Mercedes-Benz and Matchbox: Science, Math and Toy Cars for Girls, Too

Gender stereotypes. They’re a thing. We see them all the time, especially surrounding cars and motorsports. Mercedes-Benz and Mattel have teamed up to do something.

 

As the joint release explains, “No Limits” is an initiative “created by Mercedes-Benz in partnership with Mattel and the National Girls Collaborative Project (NGCP), a network of organizations that encourages girls to pursue science, technology, engineering and math (STEM) careers.”

 

A tangible part of the program: 50,000 Matchbox cars that will be handed out to girls who participate in the “No Limits” workshops. The Matchbox depicts the Mercedes-Benz 220SE driven by Ewy Rosqvist, winner of the 1962 Argentinian Grand Prix. To meet Rosqvis and see the program in action, take 5 to watch the following two videos.

 

 

 

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AnthonyGS
AnthonyGS Dork
11/11/19 12:53 a.m.

Okay very cool.  So how do I get a car for my 6 year opd daughter?  She's gonna want one if she sees the video.  She is quite honestly the best assistant I've ever had in the garage too.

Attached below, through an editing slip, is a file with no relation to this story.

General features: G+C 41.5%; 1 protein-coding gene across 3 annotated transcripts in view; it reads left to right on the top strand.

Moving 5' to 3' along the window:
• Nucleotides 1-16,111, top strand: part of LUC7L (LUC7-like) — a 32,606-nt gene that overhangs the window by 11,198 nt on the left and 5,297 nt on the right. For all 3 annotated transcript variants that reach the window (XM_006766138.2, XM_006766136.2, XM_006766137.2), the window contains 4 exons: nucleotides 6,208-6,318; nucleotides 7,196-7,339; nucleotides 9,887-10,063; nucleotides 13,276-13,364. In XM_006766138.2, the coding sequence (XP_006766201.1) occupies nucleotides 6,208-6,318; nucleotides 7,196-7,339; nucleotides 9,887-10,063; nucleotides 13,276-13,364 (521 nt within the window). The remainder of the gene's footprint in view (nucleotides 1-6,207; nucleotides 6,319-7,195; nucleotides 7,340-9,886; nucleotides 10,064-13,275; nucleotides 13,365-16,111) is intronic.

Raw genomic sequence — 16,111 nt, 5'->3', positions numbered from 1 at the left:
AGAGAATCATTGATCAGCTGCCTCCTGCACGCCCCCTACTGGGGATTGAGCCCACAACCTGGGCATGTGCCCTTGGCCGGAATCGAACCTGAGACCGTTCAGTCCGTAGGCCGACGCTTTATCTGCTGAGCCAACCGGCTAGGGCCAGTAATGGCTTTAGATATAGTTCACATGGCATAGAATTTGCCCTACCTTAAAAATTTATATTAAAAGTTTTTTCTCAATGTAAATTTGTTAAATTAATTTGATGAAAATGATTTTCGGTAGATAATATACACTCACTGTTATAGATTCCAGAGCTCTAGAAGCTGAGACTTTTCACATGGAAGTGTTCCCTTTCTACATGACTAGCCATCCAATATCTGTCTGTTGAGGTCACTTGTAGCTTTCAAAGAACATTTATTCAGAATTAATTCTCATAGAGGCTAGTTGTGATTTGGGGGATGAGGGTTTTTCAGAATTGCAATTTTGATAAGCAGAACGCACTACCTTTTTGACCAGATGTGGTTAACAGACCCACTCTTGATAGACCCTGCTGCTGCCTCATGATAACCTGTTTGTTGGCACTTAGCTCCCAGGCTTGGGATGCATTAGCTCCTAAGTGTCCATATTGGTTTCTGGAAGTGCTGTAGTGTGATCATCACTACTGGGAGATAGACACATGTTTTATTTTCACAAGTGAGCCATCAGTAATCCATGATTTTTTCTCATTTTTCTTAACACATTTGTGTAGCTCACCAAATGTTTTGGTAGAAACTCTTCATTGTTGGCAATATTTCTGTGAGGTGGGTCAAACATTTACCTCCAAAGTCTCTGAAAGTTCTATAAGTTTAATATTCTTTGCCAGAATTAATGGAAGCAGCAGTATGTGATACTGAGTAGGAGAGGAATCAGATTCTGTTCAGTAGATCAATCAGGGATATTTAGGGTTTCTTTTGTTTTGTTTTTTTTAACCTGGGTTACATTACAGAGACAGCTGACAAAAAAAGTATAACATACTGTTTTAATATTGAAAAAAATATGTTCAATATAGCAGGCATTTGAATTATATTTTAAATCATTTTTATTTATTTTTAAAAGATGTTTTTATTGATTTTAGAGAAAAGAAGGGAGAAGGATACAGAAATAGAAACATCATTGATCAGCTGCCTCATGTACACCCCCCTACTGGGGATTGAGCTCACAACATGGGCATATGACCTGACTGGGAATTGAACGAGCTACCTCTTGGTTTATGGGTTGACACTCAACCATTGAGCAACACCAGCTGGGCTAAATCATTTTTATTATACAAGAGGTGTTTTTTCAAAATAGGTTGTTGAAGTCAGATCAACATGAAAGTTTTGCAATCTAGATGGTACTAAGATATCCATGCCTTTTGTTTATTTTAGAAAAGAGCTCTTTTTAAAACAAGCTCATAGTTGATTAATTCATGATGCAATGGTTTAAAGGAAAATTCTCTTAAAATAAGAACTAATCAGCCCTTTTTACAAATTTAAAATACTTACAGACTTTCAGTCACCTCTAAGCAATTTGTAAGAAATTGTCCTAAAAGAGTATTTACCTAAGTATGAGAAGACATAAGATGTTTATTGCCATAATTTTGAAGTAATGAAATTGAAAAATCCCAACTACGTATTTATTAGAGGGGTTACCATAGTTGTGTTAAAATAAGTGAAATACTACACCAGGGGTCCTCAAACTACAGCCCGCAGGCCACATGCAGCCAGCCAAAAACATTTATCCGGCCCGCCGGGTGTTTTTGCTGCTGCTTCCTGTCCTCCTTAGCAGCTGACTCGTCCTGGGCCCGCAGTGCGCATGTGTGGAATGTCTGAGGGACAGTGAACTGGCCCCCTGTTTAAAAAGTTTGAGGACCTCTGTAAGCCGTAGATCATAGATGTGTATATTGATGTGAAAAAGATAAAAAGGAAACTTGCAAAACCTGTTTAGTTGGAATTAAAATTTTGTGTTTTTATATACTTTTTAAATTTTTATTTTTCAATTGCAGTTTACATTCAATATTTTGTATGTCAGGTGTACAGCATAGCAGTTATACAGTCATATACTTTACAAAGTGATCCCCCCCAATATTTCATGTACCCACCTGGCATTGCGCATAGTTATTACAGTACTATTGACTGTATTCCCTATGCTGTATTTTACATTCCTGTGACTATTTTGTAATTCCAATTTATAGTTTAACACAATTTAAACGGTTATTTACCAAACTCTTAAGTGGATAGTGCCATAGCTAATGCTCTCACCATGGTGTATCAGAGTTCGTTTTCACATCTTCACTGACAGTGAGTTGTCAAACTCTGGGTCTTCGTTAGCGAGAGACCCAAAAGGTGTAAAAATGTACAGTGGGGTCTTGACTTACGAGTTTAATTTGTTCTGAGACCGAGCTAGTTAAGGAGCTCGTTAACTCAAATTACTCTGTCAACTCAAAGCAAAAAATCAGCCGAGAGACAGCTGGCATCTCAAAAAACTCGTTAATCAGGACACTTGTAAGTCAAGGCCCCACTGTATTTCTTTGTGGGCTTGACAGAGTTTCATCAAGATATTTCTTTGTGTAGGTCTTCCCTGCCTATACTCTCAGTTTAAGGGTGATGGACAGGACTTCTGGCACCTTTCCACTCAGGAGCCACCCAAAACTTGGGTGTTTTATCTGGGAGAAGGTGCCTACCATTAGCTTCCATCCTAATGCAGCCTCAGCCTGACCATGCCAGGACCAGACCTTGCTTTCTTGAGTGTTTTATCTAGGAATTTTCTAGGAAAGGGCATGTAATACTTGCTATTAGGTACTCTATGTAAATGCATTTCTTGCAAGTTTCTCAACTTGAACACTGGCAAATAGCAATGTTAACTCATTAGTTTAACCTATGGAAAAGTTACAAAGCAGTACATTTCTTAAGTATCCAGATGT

dean1484
dean1484 MegaDork
11/11/19 1:25 p.m.

I saw this a while back. Thank you Mercedes!!!  

David S. Wallens
David S. Wallens Editorial Director
11/11/19 8:45 p.m.

In reply to AnthonyGS :

I see two on eBay, and here a list of participating organization. 

David S. Wallens
David S. Wallens Editorial Director
11/11/19 8:48 p.m.

And while posting the above, this came on:

 

Isabelle664
Isabelle664 New Reader
11/12/19 3:11 a.m.

The first “No Limits” programs launched 4 days ago with special workshops in Atlanta, Los Angeles and New York City, where thousands of young children will be inspired to think outside of the box when it comes to career aspirations. Through February 2020, girls across the U.S., through more than 100 organizations, will engineer toy racetracks, design cars, engage with female role models and attend STEM workshops through programs designed to expand how they see their future.

ebonyandivory
ebonyandivory PowerDork
11/13/19 6:18 a.m.

Present the courses. Give equal access. Let individuals decide what they're interested in. The tendency for the two genders/sexes to choose different paths is not artificial.

That said, if my daughters wanted to be mechanics/welders/architects what have you, I'd be delighted.

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